Our prayers this month focus on the promotion and protection of human rights and the importance of non-violent means of pursuing justice in accordance with international law. The Evangelical Lutheran Church in America (ELCA) and the Presbyterian Church (USA), among others in the U.S. and elsewhere are encouraging their governments not to punish the Palestinian move to join the International Criminal Court (ICC) by withholding financial support.
During the month of February 2015, the ACT Palestine Forum will focus its awareness-building and advocacy efforts on seeking justice in accordance with international law. As we move into a new year, we will continue to pray for Israelis and Palestinians and advocate for non-violent means of pursuing justice. We invite you to prepare and send prayer petitions, which will be shared during the APF prayer vigil for the 24th of February.
APF encourages its friends and partners to visit the APF website and APF Facebook page often to find and also contribute updates, photos, stories, advocacy ideas and special prayers.
For peace in the church, among nations, in our homes, and in our hearts, let us pray to the Lord. Lord, have mercy.
For those whose lives have been torn apart by conflict in Palestine and Israel, we remember those who have died, those who are grieving, and those who have been injured. We remember this day especially those with limited access to food, shelter, electricity, heating fuel, and medical supplies in Gaza. Let us pray to the Lord. Lord, have mercy.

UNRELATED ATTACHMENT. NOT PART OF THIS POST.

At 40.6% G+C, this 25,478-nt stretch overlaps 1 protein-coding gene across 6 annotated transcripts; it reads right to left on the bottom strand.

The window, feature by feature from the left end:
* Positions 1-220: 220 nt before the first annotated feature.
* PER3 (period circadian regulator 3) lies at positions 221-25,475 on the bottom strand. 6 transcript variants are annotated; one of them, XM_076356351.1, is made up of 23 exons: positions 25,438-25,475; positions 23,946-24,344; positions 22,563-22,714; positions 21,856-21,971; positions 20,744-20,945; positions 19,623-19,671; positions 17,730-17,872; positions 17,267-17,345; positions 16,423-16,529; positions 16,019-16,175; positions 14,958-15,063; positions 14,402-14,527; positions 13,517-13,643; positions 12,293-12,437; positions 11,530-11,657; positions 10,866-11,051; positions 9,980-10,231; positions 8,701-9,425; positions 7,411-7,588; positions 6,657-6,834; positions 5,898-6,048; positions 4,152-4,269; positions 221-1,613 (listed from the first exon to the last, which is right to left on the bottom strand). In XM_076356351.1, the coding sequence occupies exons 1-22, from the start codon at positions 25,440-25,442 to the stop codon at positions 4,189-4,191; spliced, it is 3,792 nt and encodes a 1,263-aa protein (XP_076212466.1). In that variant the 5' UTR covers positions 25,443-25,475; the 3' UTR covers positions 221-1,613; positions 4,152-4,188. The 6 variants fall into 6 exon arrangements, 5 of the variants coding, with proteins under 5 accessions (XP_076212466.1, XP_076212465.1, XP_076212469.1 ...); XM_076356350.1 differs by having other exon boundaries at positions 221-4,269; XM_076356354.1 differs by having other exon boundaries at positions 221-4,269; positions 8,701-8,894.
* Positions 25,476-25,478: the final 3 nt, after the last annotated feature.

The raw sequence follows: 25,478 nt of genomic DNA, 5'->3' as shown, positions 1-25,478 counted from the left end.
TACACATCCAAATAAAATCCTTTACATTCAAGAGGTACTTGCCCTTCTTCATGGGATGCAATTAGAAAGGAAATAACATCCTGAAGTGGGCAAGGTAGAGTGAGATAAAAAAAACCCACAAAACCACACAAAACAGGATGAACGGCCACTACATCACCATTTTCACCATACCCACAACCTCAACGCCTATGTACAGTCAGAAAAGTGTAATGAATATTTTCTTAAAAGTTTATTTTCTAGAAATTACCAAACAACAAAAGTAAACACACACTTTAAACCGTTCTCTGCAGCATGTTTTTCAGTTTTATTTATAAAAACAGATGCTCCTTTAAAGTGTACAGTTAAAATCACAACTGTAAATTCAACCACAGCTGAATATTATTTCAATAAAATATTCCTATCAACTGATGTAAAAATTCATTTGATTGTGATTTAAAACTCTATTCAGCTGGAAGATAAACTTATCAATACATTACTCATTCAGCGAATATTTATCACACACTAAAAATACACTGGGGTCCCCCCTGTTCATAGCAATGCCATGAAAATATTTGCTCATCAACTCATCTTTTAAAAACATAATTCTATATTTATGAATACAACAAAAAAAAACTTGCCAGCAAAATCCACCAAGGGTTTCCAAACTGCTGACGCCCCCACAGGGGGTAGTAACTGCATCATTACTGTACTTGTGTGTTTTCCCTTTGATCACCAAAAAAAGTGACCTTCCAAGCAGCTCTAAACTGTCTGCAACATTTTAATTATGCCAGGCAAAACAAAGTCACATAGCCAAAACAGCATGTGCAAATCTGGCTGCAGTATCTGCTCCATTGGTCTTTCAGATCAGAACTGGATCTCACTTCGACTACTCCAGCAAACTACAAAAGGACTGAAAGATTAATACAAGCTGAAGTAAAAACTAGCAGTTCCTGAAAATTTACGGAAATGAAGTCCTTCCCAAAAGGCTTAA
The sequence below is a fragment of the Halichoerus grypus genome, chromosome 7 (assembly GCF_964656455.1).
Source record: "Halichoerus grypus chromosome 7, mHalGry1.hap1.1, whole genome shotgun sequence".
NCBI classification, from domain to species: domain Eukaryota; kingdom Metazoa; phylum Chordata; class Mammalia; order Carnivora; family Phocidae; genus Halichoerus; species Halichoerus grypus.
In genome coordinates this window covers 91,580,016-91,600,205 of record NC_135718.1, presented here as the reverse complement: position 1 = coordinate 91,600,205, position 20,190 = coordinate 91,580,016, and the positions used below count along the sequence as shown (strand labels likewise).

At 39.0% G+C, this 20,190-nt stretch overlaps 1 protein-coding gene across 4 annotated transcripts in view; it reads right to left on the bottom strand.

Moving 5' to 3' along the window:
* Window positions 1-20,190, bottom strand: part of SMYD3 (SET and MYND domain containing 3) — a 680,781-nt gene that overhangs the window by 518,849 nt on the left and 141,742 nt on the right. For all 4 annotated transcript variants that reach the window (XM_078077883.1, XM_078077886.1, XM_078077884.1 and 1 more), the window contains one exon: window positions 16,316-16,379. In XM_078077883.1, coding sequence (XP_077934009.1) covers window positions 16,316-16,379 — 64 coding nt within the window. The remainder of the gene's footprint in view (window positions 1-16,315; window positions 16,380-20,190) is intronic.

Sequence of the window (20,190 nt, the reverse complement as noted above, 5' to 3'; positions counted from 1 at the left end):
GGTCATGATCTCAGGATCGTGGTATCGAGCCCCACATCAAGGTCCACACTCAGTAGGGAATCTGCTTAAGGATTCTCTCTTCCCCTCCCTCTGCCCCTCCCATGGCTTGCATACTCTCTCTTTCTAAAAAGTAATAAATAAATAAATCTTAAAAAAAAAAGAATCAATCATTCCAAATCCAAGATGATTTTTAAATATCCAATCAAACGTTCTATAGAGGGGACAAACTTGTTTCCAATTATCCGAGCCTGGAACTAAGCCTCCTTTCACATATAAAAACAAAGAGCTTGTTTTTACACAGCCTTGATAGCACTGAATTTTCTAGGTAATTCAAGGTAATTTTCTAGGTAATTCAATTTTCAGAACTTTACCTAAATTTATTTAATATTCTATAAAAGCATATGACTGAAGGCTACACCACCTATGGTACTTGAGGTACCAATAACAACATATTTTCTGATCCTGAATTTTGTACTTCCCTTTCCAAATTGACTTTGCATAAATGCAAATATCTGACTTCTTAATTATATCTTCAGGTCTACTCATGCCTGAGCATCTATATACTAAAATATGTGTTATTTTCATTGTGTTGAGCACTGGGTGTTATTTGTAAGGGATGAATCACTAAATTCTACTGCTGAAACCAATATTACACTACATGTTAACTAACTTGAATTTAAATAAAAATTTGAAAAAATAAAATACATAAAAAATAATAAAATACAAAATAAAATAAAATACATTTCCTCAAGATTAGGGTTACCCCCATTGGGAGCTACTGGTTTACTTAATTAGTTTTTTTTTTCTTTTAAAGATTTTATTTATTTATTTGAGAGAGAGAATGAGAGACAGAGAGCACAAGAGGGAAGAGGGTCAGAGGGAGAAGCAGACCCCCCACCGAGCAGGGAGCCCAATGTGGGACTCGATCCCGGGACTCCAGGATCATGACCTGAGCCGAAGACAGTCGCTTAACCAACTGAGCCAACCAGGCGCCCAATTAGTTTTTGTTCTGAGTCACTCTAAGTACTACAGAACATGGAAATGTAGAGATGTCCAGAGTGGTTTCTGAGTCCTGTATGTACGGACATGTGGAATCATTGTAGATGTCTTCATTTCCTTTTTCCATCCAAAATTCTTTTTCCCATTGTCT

For those who work for peace, justice, healing, and protection under the law, and for those who promote respect for the rule of law and for one another as created equally in God’s image, let us pray to the Lord. Lord, have mercy.
For Palestinians and Israelis, let their eyes and the eyes of the world be opened to see that the security and freedom of one people is dependent on the security and freedom of the other. Let us pray to the Lord. Lord, have mercy.
For leaders, politicians and elected officials, may they realize that the security and peace we all long for will not come through violence and the force of arms. Strengthen those who tirelessly seek truth and reconciliation and empower those who embrace non-violent means of pursuing justice in accordance with international law. Let us pray to the Lord. Lord, have mercy.
For judges, juries, human rights workers and lawyers, guard them from retribution and from corruption. Give them the spirit of wisdom so that they may perceive the truth and administer the law impartially as instruments of your divine will. Let us pray to the Lord. Lord, have mercy.
May your holy and life-giving Spirit move every human heart, may the barriers that divide us crumble, suspicions disappear, and all oppression cease. Let us pray to the Lord. Lord, have mercy.
For freedom from hatred, bitterness, and the denial of fundamental rights, fill us with love, truth, and justice, so that we can recognize and respect the dignity and the rights of all people. Let us pray to the Lord. Lord, have mercy.
God of all, with wonderful diversity of languages and cultures you created all people in your image. Free us from prejudice and fear, that we may see your face in the faces of people next door and around the world. Let us pray to the Lord. Lord, have mercy.
O God, you have called your servants to ventures of which we cannot see the ending, by paths as yet untrodden, and through perils unknown. Give us faith to go out with good courage, not knowing where we go, but that your hand is leading us and your love supporting us; through Jesus Christ our Lord. Amen.